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Utah anti-litter dog's gone to hound heaven

Published: Thursday, April 26 2001 4:55 p.m. MDT

In 1989, veterinarians told Dan Davis his dog, Hoover, probably could live only a few years longer, at most.

The popular canine star lived another 12 years. Suffering from the ravages of extreme old age, he was euthanized Sunday, leaving a big gap in his owner's life. The remains were to be cremated, and Davis hopes that people interested in memorializing the amazing dog will contribute to the Humane Society or to "the volunteer working dogs of Utah."

At his death, Hoover was more than 16 years old — more than 100 in human terms, if each year of a dog's life counts as seven for a human.

Not only were those unexpected years a bonus for Davis, they were productive as well. Trained as a rescue team, Hoover and Davis served with Salt Lake County Search and Rescue and with local ski resort avalanche responders. When Hoover reached 12 years of age (84 in human measure), he finally was retired from that service. He had been involved in at least 11 effective life-saving rescues over the years. He was trained to cling to Davis' back while the man skied down the mountain.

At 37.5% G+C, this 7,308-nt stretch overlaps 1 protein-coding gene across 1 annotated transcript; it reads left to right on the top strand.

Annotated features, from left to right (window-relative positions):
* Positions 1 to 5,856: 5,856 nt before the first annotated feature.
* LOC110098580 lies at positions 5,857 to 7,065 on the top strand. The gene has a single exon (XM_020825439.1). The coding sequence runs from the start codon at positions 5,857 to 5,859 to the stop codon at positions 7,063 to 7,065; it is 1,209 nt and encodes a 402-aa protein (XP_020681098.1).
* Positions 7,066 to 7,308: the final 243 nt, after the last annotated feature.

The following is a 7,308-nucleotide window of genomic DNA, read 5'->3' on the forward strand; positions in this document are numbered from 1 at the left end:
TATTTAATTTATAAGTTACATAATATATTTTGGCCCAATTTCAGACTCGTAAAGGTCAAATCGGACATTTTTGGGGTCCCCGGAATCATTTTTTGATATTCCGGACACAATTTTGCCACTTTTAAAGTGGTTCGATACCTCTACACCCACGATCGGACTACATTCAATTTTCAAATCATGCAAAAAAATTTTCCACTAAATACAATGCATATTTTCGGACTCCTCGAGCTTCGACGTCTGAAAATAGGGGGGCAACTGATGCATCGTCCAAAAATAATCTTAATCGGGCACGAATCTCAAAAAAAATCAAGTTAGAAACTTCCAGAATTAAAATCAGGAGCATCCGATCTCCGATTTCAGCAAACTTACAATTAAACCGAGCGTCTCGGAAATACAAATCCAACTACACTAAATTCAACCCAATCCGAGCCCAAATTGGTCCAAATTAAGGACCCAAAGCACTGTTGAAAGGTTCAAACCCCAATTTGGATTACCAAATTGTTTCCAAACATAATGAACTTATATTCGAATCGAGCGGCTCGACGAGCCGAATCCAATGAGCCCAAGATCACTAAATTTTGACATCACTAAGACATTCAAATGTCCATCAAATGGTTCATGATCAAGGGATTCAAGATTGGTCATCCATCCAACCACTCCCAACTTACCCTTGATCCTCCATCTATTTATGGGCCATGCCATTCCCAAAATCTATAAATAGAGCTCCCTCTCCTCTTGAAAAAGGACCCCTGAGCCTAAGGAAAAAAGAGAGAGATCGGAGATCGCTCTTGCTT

"He couldn't handle the winters and that much activity any more," said Davis of Hoover's late "retirement."

Many Utahns came to recognize the talented pooch from his film roles, particularly as "Fuzz" in the movie "Little Heroes." But it was his role as a "spokesdog" for an unlittered Utah that endeared him to most Utahns. Teamed with actor James Andrews, Hoover was the hero in the "Don't Waste Utah" campaign in the early '90s, showing the humans in the TV ads how to keep litter in its place.

Hoover was given to Davis as a gift from a friend who obtained the pup from the Utah Humane Society.

"I called him a purebred American mutt," Davis said, but the most likely breeds in Hoover's background were German shepherd and golden retriever. Because of his association with Hoover, Davis was inspired to create an "animal talent agency" to provide animal talent to people making films in Utah and elsewhere. Besides the monumental skills that endeared Hoover to many fans, he also learned some of the usual cute dog tricks. When Davis trained Hoover years ago to fetch his newspaper, the feisty little animal went around the neighborhood collecting all the newspapers he could see. Davis had to made the rounds of his neighbors returning their papers.


E-MAIL: tvanleer@desnews.com

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